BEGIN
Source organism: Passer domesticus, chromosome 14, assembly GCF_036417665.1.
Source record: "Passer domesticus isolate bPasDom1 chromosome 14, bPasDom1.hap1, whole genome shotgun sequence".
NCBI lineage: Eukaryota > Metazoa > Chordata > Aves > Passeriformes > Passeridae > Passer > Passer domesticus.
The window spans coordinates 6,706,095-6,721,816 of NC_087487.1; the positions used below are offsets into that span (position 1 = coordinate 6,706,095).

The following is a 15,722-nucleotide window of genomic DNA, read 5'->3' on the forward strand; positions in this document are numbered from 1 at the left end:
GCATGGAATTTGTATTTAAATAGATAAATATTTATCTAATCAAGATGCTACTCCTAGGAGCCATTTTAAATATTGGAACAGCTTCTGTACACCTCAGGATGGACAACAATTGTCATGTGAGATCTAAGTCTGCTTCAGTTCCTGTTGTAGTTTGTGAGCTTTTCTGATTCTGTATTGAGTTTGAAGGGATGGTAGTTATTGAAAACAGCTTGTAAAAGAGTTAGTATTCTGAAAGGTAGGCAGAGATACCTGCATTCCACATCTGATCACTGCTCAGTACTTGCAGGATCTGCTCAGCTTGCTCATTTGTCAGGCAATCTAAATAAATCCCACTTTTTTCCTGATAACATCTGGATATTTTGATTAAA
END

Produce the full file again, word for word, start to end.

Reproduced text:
Source organism: Passer domesticus, chromosome 14, assembly GCF_036417665.1.
Source record: "Passer domesticus isolate bPasDom1 chromosome 14, bPasDom1.hap1, whole genome shotgun sequence".
NCBI lineage: Eukaryota > Metazoa > Chordata > Aves > Passeriformes > Passeridae > Passer > Passer domesticus.
The window spans coordinates 6,706,095-6,721,816 of NC_087487.1; the positions used below are offsets into that span (position 1 = coordinate 6,706,095).

The following is a 15,722-nucleotide window of genomic DNA, read 5'->3' on the forward strand; positions in this document are numbered from 1 at the left end:
GCATGGAATTTGTATTTAAATAGATAAATATTTATCTAATCAAGATGCTACTCCTAGGAGCCATTTTAAATATTGGAACAGCTTCTGTACACCTCAGGATGGACAACAATTGTCATGTGAGATCTAAGTCTGCTTCAGTTCCTGTTGTAGTTTGTGAGCTTTTCTGATTCTGTATTGAGTTTGAAGGGATGGTAGTTATTGAAAACAGCTTGTAAAAGAGTTAGTATTCTGAAAGGTAGGCAGAGATACCTGCATTCCACATCTGATCACTGCTCAGTACTTGCAGGATCTGCTCAGCTTGCTCATTTGTCAGGCAATCTAAATAAATCCCACTTTTTTCCTGATAACATCTGGATATTTTGATTAAA